honoriartist (honoriartist) wrote,

Observational Drawing Week 2 preparation

Tomorrow my observational drawing class will go through the L-mode and R-mode material of Drawing from the Right Side of the Brain.  I found some great media to present. But for one assignment I had to draw my own or infringe on copyright.  Here is the Taking a Line for a Walk warm up drawing assignment adapted from the about.com drawing piece adapted from the book.

interior still life drawing of art supplies - pen and ink
Sample by honoria.  Oh what a right brained mess my drafting table is!
Remember the right brain aspects from page 44 as you work on this assignment.

This right brain exercise is about making marks on a sheet of paper which track the way your eyes move across a subject, as if your eyes and hand were directly connected. The aim is make marks at the same kind of speed at which your eyes move, so as your eyes move up, down, across, so does your hand.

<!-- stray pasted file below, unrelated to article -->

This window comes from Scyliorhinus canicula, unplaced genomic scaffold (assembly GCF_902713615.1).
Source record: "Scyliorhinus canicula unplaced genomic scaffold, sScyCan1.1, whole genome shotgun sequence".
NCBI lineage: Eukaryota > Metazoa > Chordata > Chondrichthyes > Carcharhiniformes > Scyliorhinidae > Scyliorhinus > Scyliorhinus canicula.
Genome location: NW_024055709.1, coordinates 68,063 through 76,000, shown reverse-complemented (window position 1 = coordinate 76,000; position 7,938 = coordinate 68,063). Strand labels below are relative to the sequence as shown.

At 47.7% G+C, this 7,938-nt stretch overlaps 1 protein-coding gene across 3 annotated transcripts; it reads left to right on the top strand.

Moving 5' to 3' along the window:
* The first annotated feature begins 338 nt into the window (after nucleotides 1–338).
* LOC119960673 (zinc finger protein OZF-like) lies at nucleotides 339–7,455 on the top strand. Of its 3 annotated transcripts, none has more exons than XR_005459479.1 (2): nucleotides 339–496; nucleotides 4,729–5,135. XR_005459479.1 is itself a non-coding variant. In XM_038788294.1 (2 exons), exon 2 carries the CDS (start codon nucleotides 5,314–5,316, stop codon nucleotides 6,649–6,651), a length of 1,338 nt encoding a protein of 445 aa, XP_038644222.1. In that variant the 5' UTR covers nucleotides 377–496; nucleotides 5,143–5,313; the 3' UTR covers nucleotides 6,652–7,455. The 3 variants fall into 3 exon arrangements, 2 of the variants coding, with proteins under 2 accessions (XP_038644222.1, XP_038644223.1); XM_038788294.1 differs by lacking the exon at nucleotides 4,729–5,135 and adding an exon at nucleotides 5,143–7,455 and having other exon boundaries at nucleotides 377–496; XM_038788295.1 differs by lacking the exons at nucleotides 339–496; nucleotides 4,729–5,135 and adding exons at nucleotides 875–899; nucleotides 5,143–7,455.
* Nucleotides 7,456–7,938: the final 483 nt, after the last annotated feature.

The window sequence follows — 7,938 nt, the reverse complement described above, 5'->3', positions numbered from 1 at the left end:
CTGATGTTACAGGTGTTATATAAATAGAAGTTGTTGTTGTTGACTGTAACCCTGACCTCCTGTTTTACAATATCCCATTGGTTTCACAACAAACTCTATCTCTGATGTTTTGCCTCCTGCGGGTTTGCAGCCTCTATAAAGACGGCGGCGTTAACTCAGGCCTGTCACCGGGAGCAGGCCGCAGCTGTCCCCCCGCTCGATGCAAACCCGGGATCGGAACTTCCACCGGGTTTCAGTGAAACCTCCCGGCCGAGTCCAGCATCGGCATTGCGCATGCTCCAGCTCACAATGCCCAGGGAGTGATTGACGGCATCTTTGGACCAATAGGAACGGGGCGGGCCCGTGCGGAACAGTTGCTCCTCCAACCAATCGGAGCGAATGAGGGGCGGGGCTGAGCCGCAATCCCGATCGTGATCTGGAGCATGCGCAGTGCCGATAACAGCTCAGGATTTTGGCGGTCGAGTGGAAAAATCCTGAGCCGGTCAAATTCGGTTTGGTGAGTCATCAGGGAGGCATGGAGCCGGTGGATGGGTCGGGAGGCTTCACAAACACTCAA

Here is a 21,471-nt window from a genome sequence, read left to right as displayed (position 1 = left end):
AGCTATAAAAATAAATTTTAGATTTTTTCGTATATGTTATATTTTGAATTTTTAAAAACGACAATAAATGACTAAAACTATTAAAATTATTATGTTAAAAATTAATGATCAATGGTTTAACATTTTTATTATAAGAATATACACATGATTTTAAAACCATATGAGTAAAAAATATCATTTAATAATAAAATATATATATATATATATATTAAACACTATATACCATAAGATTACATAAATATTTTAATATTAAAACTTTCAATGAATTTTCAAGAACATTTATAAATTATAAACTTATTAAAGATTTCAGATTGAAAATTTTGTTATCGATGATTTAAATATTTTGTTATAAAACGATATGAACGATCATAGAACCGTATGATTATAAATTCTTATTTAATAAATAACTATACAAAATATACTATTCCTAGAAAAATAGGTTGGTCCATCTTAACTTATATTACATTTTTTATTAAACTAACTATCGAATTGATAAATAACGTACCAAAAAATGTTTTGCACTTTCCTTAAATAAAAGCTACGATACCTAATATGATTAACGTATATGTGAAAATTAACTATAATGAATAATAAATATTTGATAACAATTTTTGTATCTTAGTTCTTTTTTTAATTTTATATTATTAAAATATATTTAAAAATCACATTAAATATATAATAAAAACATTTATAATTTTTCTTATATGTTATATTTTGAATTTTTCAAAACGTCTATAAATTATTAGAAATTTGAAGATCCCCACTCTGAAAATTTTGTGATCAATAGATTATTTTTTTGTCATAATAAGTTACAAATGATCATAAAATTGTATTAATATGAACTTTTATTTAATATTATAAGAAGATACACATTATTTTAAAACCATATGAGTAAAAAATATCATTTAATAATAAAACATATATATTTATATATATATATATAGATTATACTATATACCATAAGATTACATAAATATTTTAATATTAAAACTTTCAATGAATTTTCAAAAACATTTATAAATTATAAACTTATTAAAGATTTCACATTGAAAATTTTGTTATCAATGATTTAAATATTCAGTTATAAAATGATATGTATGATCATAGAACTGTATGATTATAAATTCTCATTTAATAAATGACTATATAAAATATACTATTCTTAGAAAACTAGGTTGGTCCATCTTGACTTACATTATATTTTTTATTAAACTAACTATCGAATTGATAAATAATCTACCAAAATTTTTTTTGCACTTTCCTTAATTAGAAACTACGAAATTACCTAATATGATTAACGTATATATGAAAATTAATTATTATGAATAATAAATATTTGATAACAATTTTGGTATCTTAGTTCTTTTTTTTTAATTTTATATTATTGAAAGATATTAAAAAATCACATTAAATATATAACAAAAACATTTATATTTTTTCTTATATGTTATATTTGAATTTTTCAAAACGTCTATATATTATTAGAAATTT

Spend the first 3 minutes capturing the essence of the subject (synthetic, holistic): the overall placement of the objects. Fill the sheet of paper from edge to edge (spatial), don't make a tiny drawing in the centre of the sheet.
Keep your eyes mostly on the object and not the paper (intuitive), focusing on observing the subject (real), rather than the marks on the paper. Try not to focus on the outline because we don't look at objects like that, except when we're drawing! We take in the whole object, from top to bottom, side to side, then look more carefully at particulars(Holistic). This gets easier with practice. Work big, using your whole arm and approach your piece of paper boldly and confidently (intuitive). Try to get the whole object in, stretching to the edges of the paper (Holistic). Don't be timid – at most you're going to mess up a bit of paper (nonrational). If you find that you feel you've 'finished' the drawing before the timer has rung, try using several colors and 'going over' the subject again in a different color (nonrational). Squinting at the subject will make the highlights and shadows more prominent. (nonverbal)

Tags: observational drawing, teaching

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